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RVC-led research will help vets in practice investigate lameness
Research into equine lameness led by a Royal Veterinary College (RVC) expert on bio-engineering will help vets in practice investigate the condition in their patients.
Dr Thilo Pfau, Senior Lecturer in Bio-Engineering, collaborated with researchers and vets from Singapore Turf Club and from the University of Agricultural Sciences in Uppsala, Sweden for the study. It was funded by the Horserace Betting Levy Board and the Racing Foundation. It will appear in the Equine Veterinary Journal and on the associated website.
The study and paper relates to the use of a new parameter (withers movement) that is consistent with the 'rule of sides' that vets use in lameness examinations to determine whether a lameness comes from front or from hind quarters of a horse.
Withers movement, which is extremely difficult to perceive by eye but can be measured with technical aids such as cameras or inertial sensors appears to be a good indicator of this 'rule of sides' and can give vets more confidence in determining the origin of a lameness. It will help vets in practice pinpoint the location of lameness more quickly, making assessment easier for horses.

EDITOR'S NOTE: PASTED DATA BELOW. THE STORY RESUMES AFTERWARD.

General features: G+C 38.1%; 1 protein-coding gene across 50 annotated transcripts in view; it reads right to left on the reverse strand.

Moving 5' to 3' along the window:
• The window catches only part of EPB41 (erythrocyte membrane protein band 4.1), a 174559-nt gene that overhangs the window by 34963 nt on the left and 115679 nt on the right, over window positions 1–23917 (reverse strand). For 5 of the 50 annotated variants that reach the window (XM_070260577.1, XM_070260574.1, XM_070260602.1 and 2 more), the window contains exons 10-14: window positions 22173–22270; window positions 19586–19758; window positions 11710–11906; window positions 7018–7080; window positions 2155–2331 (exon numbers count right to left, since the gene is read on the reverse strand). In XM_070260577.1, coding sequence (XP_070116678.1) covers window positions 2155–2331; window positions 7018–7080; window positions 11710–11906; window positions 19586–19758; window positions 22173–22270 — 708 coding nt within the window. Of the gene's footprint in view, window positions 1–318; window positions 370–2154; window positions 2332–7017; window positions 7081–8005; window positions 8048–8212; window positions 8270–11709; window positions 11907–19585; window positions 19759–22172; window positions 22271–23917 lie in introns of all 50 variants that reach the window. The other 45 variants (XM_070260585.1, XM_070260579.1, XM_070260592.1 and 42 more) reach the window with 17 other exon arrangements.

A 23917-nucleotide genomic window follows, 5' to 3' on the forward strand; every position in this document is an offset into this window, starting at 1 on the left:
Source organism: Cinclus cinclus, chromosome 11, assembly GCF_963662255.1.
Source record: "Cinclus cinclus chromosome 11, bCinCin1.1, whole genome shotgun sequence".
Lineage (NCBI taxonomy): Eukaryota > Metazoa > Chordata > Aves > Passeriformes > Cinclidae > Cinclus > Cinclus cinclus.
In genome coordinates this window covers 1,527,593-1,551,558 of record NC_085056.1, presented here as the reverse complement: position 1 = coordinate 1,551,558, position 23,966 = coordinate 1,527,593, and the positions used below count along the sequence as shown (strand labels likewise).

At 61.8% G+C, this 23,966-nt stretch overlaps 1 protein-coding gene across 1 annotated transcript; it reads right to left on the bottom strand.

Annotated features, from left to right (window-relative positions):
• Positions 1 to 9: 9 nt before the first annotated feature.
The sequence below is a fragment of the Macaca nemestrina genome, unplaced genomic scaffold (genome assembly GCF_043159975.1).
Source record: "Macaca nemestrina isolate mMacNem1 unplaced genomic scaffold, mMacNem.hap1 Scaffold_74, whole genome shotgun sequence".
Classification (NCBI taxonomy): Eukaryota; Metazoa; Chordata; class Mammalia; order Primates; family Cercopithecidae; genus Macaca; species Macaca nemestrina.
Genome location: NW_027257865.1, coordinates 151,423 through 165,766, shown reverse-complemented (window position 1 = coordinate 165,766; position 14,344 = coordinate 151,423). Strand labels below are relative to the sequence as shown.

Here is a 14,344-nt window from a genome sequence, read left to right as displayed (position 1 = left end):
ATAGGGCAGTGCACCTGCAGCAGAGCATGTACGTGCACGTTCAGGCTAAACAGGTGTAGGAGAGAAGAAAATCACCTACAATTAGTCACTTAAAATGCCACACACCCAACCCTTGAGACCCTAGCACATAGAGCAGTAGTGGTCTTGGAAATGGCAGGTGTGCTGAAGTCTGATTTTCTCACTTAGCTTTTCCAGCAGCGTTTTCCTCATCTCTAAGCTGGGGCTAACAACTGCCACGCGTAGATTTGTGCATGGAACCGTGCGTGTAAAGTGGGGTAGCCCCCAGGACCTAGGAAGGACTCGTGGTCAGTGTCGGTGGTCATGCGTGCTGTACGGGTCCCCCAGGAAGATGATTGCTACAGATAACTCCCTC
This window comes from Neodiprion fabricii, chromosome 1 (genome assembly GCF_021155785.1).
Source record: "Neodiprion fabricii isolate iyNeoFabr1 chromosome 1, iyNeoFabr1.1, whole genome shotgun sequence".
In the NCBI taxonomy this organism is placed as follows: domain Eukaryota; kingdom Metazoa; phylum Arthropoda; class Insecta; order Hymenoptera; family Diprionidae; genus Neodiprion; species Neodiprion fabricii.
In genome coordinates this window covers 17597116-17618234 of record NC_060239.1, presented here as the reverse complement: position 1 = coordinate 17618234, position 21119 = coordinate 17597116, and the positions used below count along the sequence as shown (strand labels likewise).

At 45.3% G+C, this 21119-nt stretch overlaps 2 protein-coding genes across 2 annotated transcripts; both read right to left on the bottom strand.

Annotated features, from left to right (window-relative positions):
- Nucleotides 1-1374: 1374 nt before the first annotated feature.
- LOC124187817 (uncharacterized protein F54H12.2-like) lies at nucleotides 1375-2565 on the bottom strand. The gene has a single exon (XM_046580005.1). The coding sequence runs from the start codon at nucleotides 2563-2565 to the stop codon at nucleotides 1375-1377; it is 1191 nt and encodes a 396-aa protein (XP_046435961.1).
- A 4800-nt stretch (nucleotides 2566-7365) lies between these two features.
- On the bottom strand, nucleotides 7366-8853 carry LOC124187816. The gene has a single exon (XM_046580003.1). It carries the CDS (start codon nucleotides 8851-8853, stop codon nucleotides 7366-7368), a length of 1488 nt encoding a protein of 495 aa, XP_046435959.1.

Lameness, an abnormal adaptation to a horse’s gait pattern, is one of the most frequent reasons why horse owners seek veterinary advice. While there are two commonly used signs, the head nod and the hip hike, which allow veterinarians to identify the existence and the severity of a lameness, some horses may show both or may show what is called a referred or compensatory lameness.
The latter happens when a horse experiences pain in one of its hind limbs and shows an adaptation to its hind quarter movement (a hip hike) and tries to offload force production to one of the front limbs and then also showing a head nod. This complicates the search for the underlying reason of the lameness, since horses, unlike humans cannot direct the veterinarian through verbal communication, but lameness investigation can be likened to a detective’s work drawing conclusions from clues given by the movement patterns of the horse. This research makes that detection process much easier.
Racehorses at Singapore Turf Club were used in the study, along with gait analysis techniques pioneered by researchers at the RVC Equine Referral Hospital and Structure and Motion Laboratory. The work is also part of an ongoing collaborative effort with researchers from the University of Uppsala aiming at providing robust and practically relevant evidence to support clinical decision making with special emphasis on detection and grading of lameness in the horse.
The forthcoming journal article is titled ‘Head, withers and pelvic movement asymmetry and their relative timing in trot in racing Thoroughbreds in training’